# Question in do Carmo's book Riemannian geometry section 7

I have a question. Please help me.

Assume that $M$ is complete and noncompact, and let $p$ belong to $M$. Show that $M$ contains a ray starting from $p$.

$M$ is a riemannian manifold. It is geodesically and Cauchy sequences complete too. A ray is a geodesic curve that its domain is $[0,\infty)$ and it minimizes the distance between start point to each other points of curve.

• It would help if you said what $M$ is (perhaps a manifold?) and also define what it means for such $M$ to be complete. (does it just mean convergent Cauchy sequences have limits, or what?) One more thing: is a ray a geodesic emanating from $p$ ? If so any manifold has such rays; maybe they must extend to infinity... – coffeemath Jun 17 '13 at 12:36
• M is reimannian manifold . it is geodesically and Cauchy sequences complete too.ray is a geodesic curve that its domain is [0.infinite) and it minimizes the distance between start point to each other points of curve – mahdi Jun 17 '13 at 12:50
• Using your definitions (previous comment), the claim is false. Consider the sphere. (It is geodesically complete, but the geodesics [great circles] are not length minimizing on all its domain.) – Willie Wong Jun 17 '13 at 14:07
• Maybe you want $M$ to be non-compact? (Oh, and by the way, it is better to, when responding to comments asking for clarifications, edit the clarifications into the question text itself, instead of just putting it in the comments.) – Willie Wong Jun 17 '13 at 14:08

## 3 Answers

Take a sequence of points $(x_i)$ in the manifold whose distance from $p$ tends to infinity, and connect each of them to $p$ by a minimizing geodesic $\gamma_i(s)$. Choose a convergent subsequence $\gamma'_{i_k}(0)$ at $p$. Then the limit of the sequence is the desired direction of a ray.

• Could you please elaborate on how completeness + noncompactness imply unboundedness? Is it a consequence from the Heine Borel property (which the Riemannian manifold assumes of my memory serves)? – Vim May 24 '17 at 15:19

Otherwise suppose every geodesic emitting from p will fail to be a segment after some distance s. Since the unit sphere in the tangent plane that parameterizing these geodesics is compact, s has a maximum $s_{max}$. This means that the farthest distance from p is $s_{max}$, among all points of the manifold. So the diameter of the manifold is bounded by $2s_{max}$, by the triangle inequality. So the manifold is bounded and complete, by the Hopf–Rinow theorem, it is then compact.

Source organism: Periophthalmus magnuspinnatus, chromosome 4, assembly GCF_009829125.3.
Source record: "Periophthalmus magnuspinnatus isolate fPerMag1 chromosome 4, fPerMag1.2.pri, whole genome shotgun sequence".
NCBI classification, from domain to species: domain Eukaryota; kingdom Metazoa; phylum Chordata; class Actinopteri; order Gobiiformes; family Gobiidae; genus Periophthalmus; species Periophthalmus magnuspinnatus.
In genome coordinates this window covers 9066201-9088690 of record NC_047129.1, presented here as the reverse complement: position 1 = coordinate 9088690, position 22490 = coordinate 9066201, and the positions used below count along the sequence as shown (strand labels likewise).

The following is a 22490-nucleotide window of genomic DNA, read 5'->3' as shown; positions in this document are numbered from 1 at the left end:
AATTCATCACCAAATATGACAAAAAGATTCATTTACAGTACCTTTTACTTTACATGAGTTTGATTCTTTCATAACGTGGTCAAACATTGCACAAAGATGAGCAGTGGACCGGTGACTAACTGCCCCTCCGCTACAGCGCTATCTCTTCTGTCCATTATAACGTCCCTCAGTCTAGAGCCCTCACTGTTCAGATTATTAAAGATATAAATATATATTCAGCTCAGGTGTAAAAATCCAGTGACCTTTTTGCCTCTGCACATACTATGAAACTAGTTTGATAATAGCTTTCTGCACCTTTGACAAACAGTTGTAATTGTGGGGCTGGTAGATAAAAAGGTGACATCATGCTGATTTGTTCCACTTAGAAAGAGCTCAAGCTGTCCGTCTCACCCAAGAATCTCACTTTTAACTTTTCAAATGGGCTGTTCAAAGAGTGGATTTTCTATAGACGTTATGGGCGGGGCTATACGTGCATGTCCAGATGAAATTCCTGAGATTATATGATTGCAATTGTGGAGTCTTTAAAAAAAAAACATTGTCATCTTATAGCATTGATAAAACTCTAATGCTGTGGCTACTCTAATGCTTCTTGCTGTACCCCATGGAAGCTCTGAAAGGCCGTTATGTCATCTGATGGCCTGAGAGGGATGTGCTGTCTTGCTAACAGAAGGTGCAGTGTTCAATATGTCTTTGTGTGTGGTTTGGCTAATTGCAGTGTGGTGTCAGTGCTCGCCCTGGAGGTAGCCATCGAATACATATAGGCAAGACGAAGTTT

• "So the manifold is bounded and closed, as a metric space, it is then compact." I'm not sure how things are about manifolds, but it's definitely not true for general metric spaces. – Vim May 24 '17 at 15:15
• @Vim: thanks. Edited referencing the Hopf–Rinow theorem. – Xipan Xiao May 24 '17 at 17:26
• I just wanted to point out that this exercise appears before Do Carmo has proved the fact that the distance-to-the-cut-locus function is continuous (as a map to $\mathbb{R}\cup \{\infty\}$ with the natural topology). The existence of the max $s_{max}$ implicitly uses this continuity assumption. That is, you have a map $d:S^{n-1}\rightarrow \mathbb{R}$ with $d(v) = s$ if the geodesic in the direction of $v$ stops minimzing at time $s$. If you know $d$ is continuous, it has a max. But otherwise, more work must be done. So, this answer is correct (+1), but uses a fact not yet available. – Jason DeVito Feb 25 at 15:45

(This is more of a comment to Mikhail's perfectly fine answer, but it got too long.)

I just wanted to append a proof that your suggested $$\gamma$$ really does work.

To be more explicit, we assume $$d(x_i, p) \geq i$$ and that each $$\gamma_i(t) = \exp_p(t\gamma_i'(0))$$ (which connects $$p$$ to $$x_i$$) is unit speed. Since the unit sphere in $$T_p M$$ is compact, the sequence $$\{\gamma_i'(0)\}$$ must have some convergent subsequence, say, with limit $$v$$. I will abuse notation and use $$\gamma_i'(0)$$ to refer to this subsequence. Set $$\gamma(t) = \exp_p(tv)$$.

Lemma: For any fixed $$t$$, we have $$\lim_{i\rightarrow \infty} d(\gamma(t), \gamma_i(t)) = 0$$.

Proof: Because $$d$$ and $$\exp_p$$ are continuous, $$\lim_{i\rightarrow \infty} d(\gamma(t),\gamma_i(t)) = d(\gamma(t), \exp_p(\lim_{i\rightarrow\infty} t\gamma_i'(0))) = d(\gamma(t), \gamma(t)) = 0.$$ $$\square$$

Now, assume for a contradiction that there is some time $$t$$ for which $$\gamma(t)$$ is not minimizing. That is, assume there is a $$t>0$$ for which $$d(p, \gamma(t)) < t$$.

For any $$i > t$$, we know $$d(\gamma_i(t), p) = t$$. From the lemma, we know that there is an $$I$$ with the property that for all $$i > I$$, $$d(\gamma_i(t), \gamma(t)) < t -d(\gamma(t), p)$$.

Then, for any $$i \geq \max\{t,I\}$$, the triangle inequality gives $$t = d(\gamma_i(t0), p) \leq d(\gamma_i(t), \gamma(t)) + d(\gamma(t),p) < t - d(\gamma(t), p) + d(\gamma(t), p) = t$$ which gives a contradiction.